Dirty Dave is a professional choreographer. You won’t see him directing dancers in Swan Lake or The Nutcracker; Dirty Dave is not into the fine arts. But he employs the same techniques, creating a well-coordinated, steady march of foreclosure cleanout prowess. I’ll give you an example.
There was a rural property far outstate, dozens of miles from the nearest town, and even further from anywhere to dump garbage. Under normal conditions, we’ll send out a couple of box trucks and dump trailers
The day before the job, like a conductor studying the score before a big concert, Dirty Dave studies the jobsite. He looks at photographs and maps, and calls inspectors. He develops a plan. “Looks like there might be 250 to 300 cubic yards of trash here,” he said. “And a lot of it is heavy stuff, like this collapsed outbuilding, and these massive old tanks. But the nearest dump is 47 miles away. That’ll take two guys off of the job for two hours each trip.” He did some calculations on some scrap paper. “I need to order some dumpsters.”
The next day, the assembled workers listened as Dirty Dave instructed us on logistics. “OK, guys, we’re driving 144 miles to the jobsite. There will be a 40-yard dumpster waiting for us on site. We need to load up the Bobcat, get our gear, take a dump trailer, and head out.” And so we did.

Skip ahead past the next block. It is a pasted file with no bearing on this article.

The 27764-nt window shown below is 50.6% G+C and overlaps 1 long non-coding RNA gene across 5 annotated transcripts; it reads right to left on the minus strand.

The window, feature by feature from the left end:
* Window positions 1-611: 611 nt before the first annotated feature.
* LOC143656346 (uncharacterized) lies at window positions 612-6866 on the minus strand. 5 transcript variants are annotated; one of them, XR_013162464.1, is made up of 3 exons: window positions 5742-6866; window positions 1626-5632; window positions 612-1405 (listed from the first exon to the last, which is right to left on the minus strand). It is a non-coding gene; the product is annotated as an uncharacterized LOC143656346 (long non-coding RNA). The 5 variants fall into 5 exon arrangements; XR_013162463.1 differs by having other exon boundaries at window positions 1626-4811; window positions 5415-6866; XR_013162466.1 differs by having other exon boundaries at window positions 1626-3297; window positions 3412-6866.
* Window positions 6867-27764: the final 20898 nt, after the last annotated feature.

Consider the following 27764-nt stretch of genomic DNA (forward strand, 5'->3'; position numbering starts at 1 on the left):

Once we arrived at the sprawling farm property, Dave started directing. “Kevin and Robbie, you guys start clearing out the upstairs of the house. Pappy, take the Bobcat and start filling this dumpster with debris from the fallen shed. Kevin, you start putting recyclable materials off to the side. I need to make some calls.”
Cue the dumpsters.
Dave had worked out a deal with the dump to have two dumpsters on site. When one starts to get full, he calls, and the trash company sends us a fresh dumpster, picks up the full one, heads to the dump, and returns with the empty dumpster. This cycle repeated throughout the day, until the property was debris-free.
Foreclosure property preservation is a difficult job, and some look at it as brutish, dirty work. And it is. But from the top floor of the house, watching the Bobcat carefully pull apart the remains of the shed, while the rest methodically tackled the house and grounds, I saw a logical beauty to our garbage dance. Trucks moved in and out. The soundtrack was beeping and banging, grunting and grinding. Slowly but steadily the rubbish grew less. And before the sun had set, we were done.
After a theatrical production, once the makeup is off and the costumes stored away, all that remains is the echo of applause. We rarely garner applause for our work. But the results are longstanding. About a year after we did this job, I was driving past the same property en route to perform an inspection down the highway. Driving past, I saw that the grass was neat, an American flag had been hoisted on the pole, and a fellow was outside, grilling. New life had been breathed into this property. I’m proud to have been part of this cycle of life. Contact DuAll Services at 763-788-9411 if you need help with your property.
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